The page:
Posts Tagged ‘deflation’

History lesson: Recessions are modern

8 May 2010

Interesting just in its own right, this paragraph from Paul Krugman:

“… the 19th-century economy had much more flexible prices and wages than later came to be the case — not, primarily, because of different institutions, but because it was still largely an economy of small, self-employed farmers. More than half of US workers were in agriculture up until the 1880s. Peter Temin has told me — I can’t find it in a quick search — that the United States didn’t start having modern recessions, with large declines in real GDP, until the Panic of 1873; Britain started having them much earlier, because it became an industrial economy earlier.”

Or possibly not even until the Panic of 1893, which at the time was known as the Great Depression.  Some economic history research that I have not seen, but which is cited confidently in this compelling column by Charles R. Morris, concludes that the 1870s contraction was actually quite mild.

Which is not to see that genuine and widely felt “hard times” never occurred in our pre-industrial, pre-1870 economy.  Financial panics and deflations were common, and any big drop in farm price surely hurt the real incomes of many farmers, as long as their prices fell more than other prices and farmers had nominally denominated debts.  Many economic historians have even said that a “depression” in the early 1770s helped set the stage for the American Revolution.  But it does seem we need to have a better understanding of what those early “hard times” were like for the people who experienced them.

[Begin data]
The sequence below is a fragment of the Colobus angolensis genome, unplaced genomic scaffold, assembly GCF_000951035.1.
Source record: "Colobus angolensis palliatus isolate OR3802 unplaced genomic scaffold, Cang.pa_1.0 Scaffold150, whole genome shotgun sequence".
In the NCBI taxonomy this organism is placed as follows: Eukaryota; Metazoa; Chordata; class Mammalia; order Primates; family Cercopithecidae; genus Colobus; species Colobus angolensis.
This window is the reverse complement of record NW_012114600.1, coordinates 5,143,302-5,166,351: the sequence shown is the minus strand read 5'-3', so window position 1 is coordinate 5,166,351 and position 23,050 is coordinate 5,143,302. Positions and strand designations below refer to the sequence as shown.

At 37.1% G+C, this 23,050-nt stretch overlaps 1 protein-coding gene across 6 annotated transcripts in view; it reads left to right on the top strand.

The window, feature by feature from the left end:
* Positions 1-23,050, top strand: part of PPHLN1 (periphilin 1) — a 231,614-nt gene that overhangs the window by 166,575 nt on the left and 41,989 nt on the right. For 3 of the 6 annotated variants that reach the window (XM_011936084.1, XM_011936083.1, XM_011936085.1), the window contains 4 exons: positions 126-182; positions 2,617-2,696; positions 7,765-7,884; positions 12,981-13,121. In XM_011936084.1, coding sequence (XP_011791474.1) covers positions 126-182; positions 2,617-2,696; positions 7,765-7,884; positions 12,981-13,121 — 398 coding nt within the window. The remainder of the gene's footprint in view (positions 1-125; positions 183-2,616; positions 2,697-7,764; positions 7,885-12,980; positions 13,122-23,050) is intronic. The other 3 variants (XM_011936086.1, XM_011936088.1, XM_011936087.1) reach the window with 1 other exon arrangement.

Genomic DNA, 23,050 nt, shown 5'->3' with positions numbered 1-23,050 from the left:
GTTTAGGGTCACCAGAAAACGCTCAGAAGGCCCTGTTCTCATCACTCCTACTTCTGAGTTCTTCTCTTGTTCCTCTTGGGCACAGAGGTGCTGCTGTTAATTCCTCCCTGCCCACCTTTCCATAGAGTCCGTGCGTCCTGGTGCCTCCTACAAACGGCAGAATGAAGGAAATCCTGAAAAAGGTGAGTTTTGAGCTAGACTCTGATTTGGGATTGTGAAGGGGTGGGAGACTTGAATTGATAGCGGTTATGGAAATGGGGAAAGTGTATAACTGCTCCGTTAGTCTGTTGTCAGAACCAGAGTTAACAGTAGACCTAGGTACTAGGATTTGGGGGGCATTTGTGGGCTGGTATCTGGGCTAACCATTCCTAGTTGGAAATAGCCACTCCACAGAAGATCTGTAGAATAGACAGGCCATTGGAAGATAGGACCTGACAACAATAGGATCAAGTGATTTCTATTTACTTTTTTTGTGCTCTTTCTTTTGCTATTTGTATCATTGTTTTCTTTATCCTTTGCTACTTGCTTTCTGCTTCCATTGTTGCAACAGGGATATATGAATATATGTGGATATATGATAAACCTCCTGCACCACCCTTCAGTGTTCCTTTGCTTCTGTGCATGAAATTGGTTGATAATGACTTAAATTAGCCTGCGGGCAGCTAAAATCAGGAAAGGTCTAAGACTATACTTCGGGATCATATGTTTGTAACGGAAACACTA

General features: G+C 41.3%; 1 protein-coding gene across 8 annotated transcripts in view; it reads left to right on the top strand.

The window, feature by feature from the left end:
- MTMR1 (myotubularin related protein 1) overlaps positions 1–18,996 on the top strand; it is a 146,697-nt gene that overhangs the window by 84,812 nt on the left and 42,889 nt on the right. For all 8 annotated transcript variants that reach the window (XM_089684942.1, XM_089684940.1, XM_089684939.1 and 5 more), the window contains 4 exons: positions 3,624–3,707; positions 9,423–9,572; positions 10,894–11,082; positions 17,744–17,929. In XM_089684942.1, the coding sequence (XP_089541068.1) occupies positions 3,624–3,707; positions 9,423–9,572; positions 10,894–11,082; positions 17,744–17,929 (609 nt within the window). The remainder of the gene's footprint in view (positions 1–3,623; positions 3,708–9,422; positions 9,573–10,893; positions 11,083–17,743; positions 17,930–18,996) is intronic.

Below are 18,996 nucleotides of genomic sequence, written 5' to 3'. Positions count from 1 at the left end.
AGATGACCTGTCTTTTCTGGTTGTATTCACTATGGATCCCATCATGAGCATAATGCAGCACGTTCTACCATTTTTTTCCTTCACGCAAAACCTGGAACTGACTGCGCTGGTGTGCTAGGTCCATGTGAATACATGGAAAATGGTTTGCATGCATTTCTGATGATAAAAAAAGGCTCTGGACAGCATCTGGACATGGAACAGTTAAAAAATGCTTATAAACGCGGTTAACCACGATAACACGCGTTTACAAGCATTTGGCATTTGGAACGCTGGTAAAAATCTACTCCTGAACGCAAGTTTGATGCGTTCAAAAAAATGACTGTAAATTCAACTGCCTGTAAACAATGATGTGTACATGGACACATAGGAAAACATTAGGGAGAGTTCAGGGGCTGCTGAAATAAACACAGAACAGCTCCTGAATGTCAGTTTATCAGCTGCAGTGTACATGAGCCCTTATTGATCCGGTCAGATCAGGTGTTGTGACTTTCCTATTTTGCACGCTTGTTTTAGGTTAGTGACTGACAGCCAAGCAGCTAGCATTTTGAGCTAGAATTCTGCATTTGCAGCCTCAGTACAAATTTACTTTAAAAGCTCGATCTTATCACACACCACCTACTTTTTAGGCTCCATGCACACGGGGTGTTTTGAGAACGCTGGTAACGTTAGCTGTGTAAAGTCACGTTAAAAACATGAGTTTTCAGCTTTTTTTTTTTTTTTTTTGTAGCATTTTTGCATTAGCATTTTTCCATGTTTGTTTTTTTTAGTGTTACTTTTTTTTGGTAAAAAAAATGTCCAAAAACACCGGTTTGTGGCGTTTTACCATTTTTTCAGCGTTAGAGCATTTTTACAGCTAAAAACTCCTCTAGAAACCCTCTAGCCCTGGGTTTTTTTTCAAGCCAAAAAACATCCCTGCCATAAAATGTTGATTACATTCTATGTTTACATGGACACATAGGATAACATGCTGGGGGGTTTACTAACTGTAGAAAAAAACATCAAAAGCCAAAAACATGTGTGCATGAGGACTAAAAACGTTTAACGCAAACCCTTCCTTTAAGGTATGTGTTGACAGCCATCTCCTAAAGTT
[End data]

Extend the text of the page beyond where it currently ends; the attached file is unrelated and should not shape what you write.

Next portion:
17 June 2009

For all the talking heads’ bloviating about the massive inflation to come from current Fed policies and the spending stimulus, as well as the media’s eagerness to pronounce the recession over, you can be forgiven for not noticing that deflation has not exactly gone away.  The Bureau of Labor Statistics announced yesterday that over the past 12 months wholesale prices dropped 5 percent and today that over the same span consumer prices dropped 1.3%; the respective declines were the largest since 1949 and 1950.

I said a few months ago that I was not particularly worried about deflation, and I’m still not, as it seems mild by historical standards and because expansionary Fed policies are making sure that money-stock growth is strong.  But an awful lot of people have assumed away the recession and are now wringing their hands about the threat of inflation, and these data suggest both impulses are premature.*


CPI: Energy fools the magician

15 April 2009

Today’s release of the March CPI figures brings the news that we had our first 12-month deflation, of 0.4%, since 1955.  Yikes, right?

Not really.  The deflation came mostly from lower energy prices.  The “core” inflation rate, which excludes food and energy prices, was 1.8%.

Likewise, the modest price dip of the past month (0.1% each month) was also driven by falling energy costs.   Non-energy prices rose slightly.

What is the source of these falling energy prices?  Some of it seems to be a function of the sagging economy (poorer people drive less), but I expect there’s favorable supply shock in there somewhere.  And I have to think it nets out to a favorable supply shock for consumers as a whole.

A dead economist for our time

16 February 2009